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Mar 10, 2017
Affordable Housing Turns into More Than Just Words in Denver
Not everyone was at first crazy about the idea.
But last September members of the Denver City Council on a 9 to 4 vote gave the green light to the creation of a fund designed to greatly enhance the city’s affordable housing stock.
“It did not come easily,” says Denver City Councilman Paul Kashmann, recalling the sometimes rancorous debate preceding creation of what is expected to eventually be a $150 million fund to build affordable housing across the city.
“We had to sit down and listen to people who didn’t like this proposal, it was a real negotiations process,” says Kashmann.
Most prominent among the early critics of the plan were Denver’s builders and developers who got hit with a development impact fee that many thought was too steep.
The Colorado Real Estate Alliance, a group partly made up of the Homebuilders Association of Metro Denver and the Apartment Association of Metro Denver, among other parties, prominently lobbied against the fee.
Noting that those fees could be up to $42,000 for a 25,000 square foot building, and well above $100,000 for larger projects measuring more than 75,000 square feet, the Alliance argued that the fees would also ultimately hurt Denver’s economic development.
In so doing, employment opportunities for workers, the very people that the affordable housing fund was designed to help, would decrease.
But city officials pointed to a study determining at what level such fees could be assessed before negatively impacting development in Denver, and determined that the proposal would have a positive impact, partly because it would result in the construction of thousands of new residential units.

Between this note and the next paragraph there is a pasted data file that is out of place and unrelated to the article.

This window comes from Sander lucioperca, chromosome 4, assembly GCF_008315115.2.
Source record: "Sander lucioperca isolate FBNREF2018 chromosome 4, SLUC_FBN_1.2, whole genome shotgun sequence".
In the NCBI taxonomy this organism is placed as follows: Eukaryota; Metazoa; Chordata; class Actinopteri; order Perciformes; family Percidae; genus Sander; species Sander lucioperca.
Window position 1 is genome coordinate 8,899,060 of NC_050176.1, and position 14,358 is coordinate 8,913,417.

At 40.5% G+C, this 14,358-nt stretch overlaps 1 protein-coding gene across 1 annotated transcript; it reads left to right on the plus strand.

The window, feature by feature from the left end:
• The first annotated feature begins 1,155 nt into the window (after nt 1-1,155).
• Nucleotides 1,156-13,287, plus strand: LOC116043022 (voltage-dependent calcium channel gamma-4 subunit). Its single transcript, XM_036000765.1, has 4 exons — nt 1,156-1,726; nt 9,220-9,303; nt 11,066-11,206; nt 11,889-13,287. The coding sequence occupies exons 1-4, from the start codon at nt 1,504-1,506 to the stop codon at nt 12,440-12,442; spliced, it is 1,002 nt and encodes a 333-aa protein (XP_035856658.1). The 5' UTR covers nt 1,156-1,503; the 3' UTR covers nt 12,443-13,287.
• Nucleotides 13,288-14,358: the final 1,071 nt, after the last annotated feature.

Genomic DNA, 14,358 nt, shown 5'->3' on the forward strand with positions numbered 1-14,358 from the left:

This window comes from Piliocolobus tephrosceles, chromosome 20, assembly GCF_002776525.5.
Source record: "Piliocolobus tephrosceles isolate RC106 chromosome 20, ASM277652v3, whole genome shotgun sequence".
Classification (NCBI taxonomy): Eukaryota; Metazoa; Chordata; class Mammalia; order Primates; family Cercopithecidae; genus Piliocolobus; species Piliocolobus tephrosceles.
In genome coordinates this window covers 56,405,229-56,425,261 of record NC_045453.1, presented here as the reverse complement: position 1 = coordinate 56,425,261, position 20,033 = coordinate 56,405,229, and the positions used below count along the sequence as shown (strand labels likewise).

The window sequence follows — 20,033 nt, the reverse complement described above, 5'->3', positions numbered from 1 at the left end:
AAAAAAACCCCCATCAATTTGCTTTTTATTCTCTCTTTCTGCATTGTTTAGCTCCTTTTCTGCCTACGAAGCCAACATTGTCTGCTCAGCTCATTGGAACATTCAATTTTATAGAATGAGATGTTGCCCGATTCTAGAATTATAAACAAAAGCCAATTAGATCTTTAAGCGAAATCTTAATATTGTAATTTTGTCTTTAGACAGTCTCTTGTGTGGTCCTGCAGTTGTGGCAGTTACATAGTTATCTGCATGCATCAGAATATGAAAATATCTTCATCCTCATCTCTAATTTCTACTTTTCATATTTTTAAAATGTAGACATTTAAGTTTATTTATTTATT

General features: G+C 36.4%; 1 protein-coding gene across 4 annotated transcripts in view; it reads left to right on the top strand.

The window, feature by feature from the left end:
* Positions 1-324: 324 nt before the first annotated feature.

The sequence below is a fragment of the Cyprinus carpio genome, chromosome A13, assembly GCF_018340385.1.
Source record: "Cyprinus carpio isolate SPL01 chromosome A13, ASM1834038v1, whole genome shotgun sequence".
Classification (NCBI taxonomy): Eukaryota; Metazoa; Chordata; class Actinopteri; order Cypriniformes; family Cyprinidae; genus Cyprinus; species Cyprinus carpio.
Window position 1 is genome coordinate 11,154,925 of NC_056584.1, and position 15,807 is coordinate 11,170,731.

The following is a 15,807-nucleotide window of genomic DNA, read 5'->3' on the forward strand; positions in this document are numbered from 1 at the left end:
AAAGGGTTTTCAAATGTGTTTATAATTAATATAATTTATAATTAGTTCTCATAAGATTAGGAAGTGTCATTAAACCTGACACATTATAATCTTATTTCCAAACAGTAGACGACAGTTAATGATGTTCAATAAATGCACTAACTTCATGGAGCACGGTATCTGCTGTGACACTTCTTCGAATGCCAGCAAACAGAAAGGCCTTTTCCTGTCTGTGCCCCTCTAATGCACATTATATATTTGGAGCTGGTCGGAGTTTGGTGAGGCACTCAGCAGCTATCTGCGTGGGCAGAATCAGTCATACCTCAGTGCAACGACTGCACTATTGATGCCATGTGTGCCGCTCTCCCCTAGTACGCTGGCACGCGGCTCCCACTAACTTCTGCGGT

“Developers are not evil people,” says Kashmann. “I certainly look at developers as our partners and not our antagonists.”
As detailed, the affordable housing initiative will see the construction of up to 6,000 income-qualified housing units. And they will be built across the city.
That’s on top of another program in Denver that is working to meet a previous goal of 3,000 new affordable houses set by Mayor Michael Hancock in 2013.
“We are very much going to meet that target,” says Rick Padilla, executive director of the Denver Office of Economic Development.
Serving as a gap financier, the Denver OED, continues Padilla, has helped to see the completion of “2,697 units, with another 1,000 under construction.”
“This is a goal we are absolutely dedicated to,” Padilla adds.
Studies have shown that while Denver has nicely rebounded from the national recession, the average price of a home in the city is now up to $376,000, while the average rent for a one-bedroom apartment is over $1,500.
Those figures have increasingly challenged workers in Denver making less than the national annual wage of $27,000.
In July, Hancock said that he had spoken with “thousands of people who lack the simple advantages so many of us take for granted, like a place to call home.”
“Home ownership,” Hancock continued, “gives families a foundation to build equity, build wealth, and build a life.”
The affordable income fund is expected to bring in around $10 million by the end of its first year in 2018.
Those initial funds will provide enough money for the building of 653 new income-restricted units.
Those units will then be open to families jointly making $64,000 a year, or what is categorized as 80 percent of the area median income.
Although some experts have said that Denver’s housing fund is too modest, given the number of people in Denver who make less than $64,000 annually, Kashmann says the program is, at the least, a beginning.
“What we’re trying to do is address a housing crisis that has continued to escalate here,” he says.
“Yes, we have had people in recent years happy that their property values were going up,” the councilman continues, “but many of these same people have said that their kids can no longer afford to live in the city.”
Adds Kashmann: “That’s one of the reasons why we had to do something.”